JEFFERSON CITY — A Democratic candidate for Missouri’s U.S. Senate seat outlined a 17-point plan Wednesday that she says is aimed at strengthening the middle class.
It also could help Trudy Busch Valentine secure endorsements from key groups, including the AFL-CIO.
Valentine, who is seeking to replace retiring Republican U.S. Sen. Roy Blunt, said her proposal could bring relief to people who are struggling with higher costs of gas, groceries, housing and child care.
“We need to lower the costs for Missouri families. People can’t afford the basic necessities,” Valentine said in an interview Wednesday. “It’s really a troubling time. I don’t think inflation is going down anytime soon.”
Valentine, a political novice who is heir to the Busch brewery family, is vying for the Democratic nomination in the Aug. 2 election against Lucas Kunce, a populist who has raised the most money in the race so far.
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The wide-open race has the Missouri AFL-CIO considering altering its plan not to endorse a candidate until after the primary.
AFL-CIO President Jake Hummel said Wednesday that a decision by the board on whether to enter the fray could come in the next week.
He said some members of the labor organization had been hesitant to endorse until the primary dust settles.
“I think, for the most part, they didn’t want to choose between friends,” Hummel said.
Valentine said she is a union supporter.
“Unions are paying people really good wages and good benefits,” she said.
Valentine’s proposals focus on issues like preventing another baby formula shortage by addressing the supply chain crisis through an increase in investment in home-grown manufacturing.
Fixing the supply chain also could help farmers, who are facing higher production costs.
“Products needed to grow and protect healthy crops, like fertilizer, are snared in ongoing delays,” the plan says.
That policy mirrors a key plank in Kunce’s campaign. Both want to address business monopolies as a way to lower prices.
Valentine, who owns farmland in Montgomery County, said she will spend much of the primary election focusing on Democratic voters in the state’s major population areas.
But, she pledged to make more forays into the rural, red part of the state if she wins.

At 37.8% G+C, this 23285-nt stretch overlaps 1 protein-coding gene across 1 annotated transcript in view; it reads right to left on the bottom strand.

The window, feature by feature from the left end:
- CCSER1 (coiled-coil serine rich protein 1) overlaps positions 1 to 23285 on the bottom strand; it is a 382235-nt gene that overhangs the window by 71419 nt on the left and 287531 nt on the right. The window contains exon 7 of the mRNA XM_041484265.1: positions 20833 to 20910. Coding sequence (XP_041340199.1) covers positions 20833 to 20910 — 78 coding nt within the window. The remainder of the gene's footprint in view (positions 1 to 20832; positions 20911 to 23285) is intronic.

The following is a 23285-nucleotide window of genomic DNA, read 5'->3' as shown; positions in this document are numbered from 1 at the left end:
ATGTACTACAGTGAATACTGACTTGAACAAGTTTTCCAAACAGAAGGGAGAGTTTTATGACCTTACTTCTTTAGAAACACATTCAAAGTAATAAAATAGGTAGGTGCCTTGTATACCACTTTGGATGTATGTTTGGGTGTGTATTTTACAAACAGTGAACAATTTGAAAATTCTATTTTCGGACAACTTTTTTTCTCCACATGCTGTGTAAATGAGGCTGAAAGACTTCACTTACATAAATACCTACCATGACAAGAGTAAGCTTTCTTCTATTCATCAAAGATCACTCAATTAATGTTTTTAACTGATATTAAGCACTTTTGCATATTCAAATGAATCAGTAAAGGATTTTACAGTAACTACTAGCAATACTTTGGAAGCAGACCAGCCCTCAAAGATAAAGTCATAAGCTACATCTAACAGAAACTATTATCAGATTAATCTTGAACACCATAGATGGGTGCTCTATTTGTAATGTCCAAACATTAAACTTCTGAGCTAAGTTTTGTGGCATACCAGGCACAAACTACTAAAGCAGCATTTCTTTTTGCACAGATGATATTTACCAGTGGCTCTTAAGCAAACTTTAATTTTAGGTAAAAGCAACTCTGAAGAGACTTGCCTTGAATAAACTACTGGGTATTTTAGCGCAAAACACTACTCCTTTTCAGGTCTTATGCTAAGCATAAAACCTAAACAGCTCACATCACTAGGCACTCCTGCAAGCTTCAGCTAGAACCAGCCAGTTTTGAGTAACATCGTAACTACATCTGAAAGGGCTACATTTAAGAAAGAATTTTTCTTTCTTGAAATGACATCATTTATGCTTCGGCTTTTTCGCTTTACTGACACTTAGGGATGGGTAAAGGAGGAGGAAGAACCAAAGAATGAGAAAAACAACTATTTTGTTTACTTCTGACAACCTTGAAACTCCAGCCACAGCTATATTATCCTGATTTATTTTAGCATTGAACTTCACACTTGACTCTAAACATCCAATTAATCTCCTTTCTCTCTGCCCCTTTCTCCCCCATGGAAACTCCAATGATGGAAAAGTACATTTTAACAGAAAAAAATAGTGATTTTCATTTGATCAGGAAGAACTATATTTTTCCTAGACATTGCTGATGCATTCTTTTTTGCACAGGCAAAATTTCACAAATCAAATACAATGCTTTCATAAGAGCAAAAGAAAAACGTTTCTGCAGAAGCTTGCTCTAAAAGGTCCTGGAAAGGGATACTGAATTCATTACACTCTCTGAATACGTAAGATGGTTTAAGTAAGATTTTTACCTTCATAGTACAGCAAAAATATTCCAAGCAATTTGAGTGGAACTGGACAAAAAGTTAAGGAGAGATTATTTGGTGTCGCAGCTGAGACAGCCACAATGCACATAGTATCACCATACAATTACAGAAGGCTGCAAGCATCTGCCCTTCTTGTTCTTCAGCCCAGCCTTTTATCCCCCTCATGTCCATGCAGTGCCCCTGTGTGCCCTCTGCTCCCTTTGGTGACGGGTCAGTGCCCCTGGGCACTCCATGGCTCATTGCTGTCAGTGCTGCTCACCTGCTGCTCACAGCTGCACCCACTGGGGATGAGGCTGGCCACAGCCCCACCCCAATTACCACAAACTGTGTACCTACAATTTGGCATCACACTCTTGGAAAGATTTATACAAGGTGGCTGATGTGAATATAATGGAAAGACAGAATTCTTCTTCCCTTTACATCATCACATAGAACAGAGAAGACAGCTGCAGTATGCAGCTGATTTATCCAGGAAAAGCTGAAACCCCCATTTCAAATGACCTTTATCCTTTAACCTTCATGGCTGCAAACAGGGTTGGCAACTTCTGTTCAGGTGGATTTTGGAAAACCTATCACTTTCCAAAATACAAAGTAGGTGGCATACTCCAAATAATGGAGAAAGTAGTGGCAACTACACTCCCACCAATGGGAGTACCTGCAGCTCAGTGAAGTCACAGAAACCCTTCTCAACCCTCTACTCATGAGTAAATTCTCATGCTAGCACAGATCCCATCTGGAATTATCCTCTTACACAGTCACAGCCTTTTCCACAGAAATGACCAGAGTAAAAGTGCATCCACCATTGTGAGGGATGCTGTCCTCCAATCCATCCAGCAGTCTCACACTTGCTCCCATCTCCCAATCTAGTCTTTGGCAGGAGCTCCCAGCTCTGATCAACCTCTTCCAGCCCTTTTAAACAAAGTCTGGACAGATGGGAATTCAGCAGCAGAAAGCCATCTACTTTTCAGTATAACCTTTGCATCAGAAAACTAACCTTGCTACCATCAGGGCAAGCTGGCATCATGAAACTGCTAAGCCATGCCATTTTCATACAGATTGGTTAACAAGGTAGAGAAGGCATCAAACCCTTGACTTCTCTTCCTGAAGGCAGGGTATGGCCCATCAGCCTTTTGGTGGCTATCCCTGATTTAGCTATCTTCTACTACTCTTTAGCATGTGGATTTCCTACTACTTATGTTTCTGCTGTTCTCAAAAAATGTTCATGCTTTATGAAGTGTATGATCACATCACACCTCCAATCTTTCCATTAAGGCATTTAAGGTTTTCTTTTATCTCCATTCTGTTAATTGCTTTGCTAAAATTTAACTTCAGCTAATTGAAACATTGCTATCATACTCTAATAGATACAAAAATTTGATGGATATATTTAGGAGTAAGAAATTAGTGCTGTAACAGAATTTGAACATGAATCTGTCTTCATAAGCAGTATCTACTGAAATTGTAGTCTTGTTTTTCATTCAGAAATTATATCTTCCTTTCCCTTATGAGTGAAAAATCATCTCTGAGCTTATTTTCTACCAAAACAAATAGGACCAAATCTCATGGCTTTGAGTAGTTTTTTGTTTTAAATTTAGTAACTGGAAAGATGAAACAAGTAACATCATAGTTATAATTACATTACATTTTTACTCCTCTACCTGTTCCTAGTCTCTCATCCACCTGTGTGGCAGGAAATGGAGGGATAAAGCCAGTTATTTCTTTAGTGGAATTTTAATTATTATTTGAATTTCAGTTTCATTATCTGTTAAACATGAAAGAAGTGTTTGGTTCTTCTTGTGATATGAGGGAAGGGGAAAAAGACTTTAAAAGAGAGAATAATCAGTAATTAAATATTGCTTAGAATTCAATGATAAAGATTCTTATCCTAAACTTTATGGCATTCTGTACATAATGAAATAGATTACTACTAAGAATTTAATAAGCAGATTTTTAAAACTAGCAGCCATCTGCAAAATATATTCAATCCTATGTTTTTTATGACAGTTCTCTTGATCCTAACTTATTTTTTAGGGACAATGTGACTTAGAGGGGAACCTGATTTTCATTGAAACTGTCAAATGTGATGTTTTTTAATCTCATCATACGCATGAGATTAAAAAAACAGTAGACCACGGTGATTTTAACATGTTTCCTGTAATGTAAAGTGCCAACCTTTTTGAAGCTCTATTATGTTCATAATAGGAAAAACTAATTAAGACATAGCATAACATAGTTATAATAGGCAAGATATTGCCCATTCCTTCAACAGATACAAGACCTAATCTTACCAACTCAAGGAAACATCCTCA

“We need to talk about the issues that are facing the farmers,” Valentine said.
Valentine, who is a nurse, also wants Congress to address prescription drug prices, including limiting the cost of insulin for diabetics to $35 per month.
“The reason I am running is because I am a nurse. I will do everything possible to lower those drug prices,” she said. “I will work across the aisle to look at all those issues. These are big issues that people are facing,”
She also is backing a proposal that would address gas price gouging.
Valentine said Congress should boost the federal minimum wage to $15 an hour, mandate paid sick leave and offer paid family leave.
“Wage gains haven’t kept pace with inflation and families are losing ground,” she said.
Kunce also backs an increase in the minimum wage and, like Valentine, also supports a change in labor law that would require employees to communicate about and conduct organizing efforts.
That puts them both on track to win support from Big Labor, which is unlikely to devote manpower to candidates who are silent on the issue.
Her plan also includes a proposal to bring down the cost of child care by introducing a sliding scale limit on child care costs for families. She also backs universal pre-school for two years.
Valentine is the daughter of the late Anheuser-Busch beer baron August “Gussie” Busch Jr., who died in 1989. Her mother, Gertrude “Trudy” Busch, was Busch’s third wife.
She has been a major fundraiser for Democratic candidates, but has not previously run for office. In 2016, she held a fundraiser at Grant’s Farm, the historic homestead of the Busch family, for Democratic presidential candidate Hillary Clinton.
Posted at 1 p.m. Wednesday, June 22.